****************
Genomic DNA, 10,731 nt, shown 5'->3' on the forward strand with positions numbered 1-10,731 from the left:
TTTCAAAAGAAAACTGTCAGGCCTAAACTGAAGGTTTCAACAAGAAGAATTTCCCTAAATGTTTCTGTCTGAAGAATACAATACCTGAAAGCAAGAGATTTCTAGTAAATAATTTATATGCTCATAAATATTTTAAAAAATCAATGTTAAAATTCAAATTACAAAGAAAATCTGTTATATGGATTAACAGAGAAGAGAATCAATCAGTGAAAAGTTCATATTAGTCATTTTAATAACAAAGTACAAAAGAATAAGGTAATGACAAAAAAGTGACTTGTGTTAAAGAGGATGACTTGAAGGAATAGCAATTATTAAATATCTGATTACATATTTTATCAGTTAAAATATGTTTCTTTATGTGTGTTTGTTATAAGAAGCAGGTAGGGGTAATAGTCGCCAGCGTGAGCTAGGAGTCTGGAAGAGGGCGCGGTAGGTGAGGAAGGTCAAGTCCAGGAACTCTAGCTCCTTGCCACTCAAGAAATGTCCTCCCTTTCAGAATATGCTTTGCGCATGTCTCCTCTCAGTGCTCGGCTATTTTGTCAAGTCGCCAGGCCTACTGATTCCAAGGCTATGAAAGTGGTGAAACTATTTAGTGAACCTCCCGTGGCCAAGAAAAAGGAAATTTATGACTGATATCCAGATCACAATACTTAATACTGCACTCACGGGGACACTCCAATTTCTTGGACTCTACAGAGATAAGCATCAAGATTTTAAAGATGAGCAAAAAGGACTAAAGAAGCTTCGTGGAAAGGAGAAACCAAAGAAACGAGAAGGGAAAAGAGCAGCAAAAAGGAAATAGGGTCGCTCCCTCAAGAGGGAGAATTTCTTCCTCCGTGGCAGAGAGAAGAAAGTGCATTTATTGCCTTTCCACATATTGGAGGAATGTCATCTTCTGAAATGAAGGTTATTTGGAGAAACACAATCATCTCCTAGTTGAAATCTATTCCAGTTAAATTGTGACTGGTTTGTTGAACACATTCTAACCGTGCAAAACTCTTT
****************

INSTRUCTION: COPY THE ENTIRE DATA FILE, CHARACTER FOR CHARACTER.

Genomic DNA, 10,731 nt, shown 5'->3' on the forward strand with positions numbered 1-10,731 from the left:
TTTCAAAAGAAAACTGTCAGGCCTAAACTGAAGGTTTCAACAAGAAGAATTTCCCTAAATGTTTCTGTCTGAAGAATACAATACCTGAAAGCAAGAGATTTCTAGTAAATAATTTATATGCTCATAAATATTTTAAAAAATCAATGTTAAAATTCAAATTACAAAGAAAATCTGTTATATGGATTAACAGAGAAGAGAATCAATCAGTGAAAAGTTCATATTAGTCATTTTAATAACAAAGTACAAAAGAATAAGGTAATGACAAAAAAGTGACTTGTGTTAAAGAGGATGACTTGAAGGAATAGCAATTATTAAATATCTGATTACATATTTTATCAGTTAAAATATGTTTCTTTATGTGTGTTTGTTATAAGAAGCAGGTAGGGGTAATAGTCGCCAGCGTGAGCTAGGAGTCTGGAAGAGGGCGCGGTAGGTGAGGAAGGTCAAGTCCAGGAACTCTAGCTCCTTGCCACTCAAGAAATGTCCTCCCTTTCAGAATATGCTTTGCGCATGTCTCCTCTCAGTGCTCGGCTATTTTGTCAAGTCGCCAGGCCTACTGATTCCAAGGCTATGAAAGTGGTGAAACTATTTAGTGAACCTCCCGTGGCCAAGAAAAAGGAAATTTATGACTGATATCCAGATCACAATACTTAATACTGCACTCACGGGGACACTCCAATTTCTTGGACTCTACAGAGATAAGCATCAAGATTTTAAAGATGAGCAAAAAGGACTAAAGAAGCTTCGTGGAAAGGAGAAACCAAAGAAACGAGAAGGGAAAAGAGCAGCAAAAAGGAAATAGGGTCGCTCCCTCAAGAGGGAGAATTTCTTCCTCCGTGGCAGAGAGAAGAAAGTGCATTTATTGCCTTTCCACATATTGGAGGAATGTCATCTTCTGAAATGAAGGTTATTTGGAGAAACACAATCATCTCCTAGTTGAAATCTATTCCAGTTAAATTGTGACTGGTTTGTTGAACACATTCTAACCGTGCAAAACTCTTT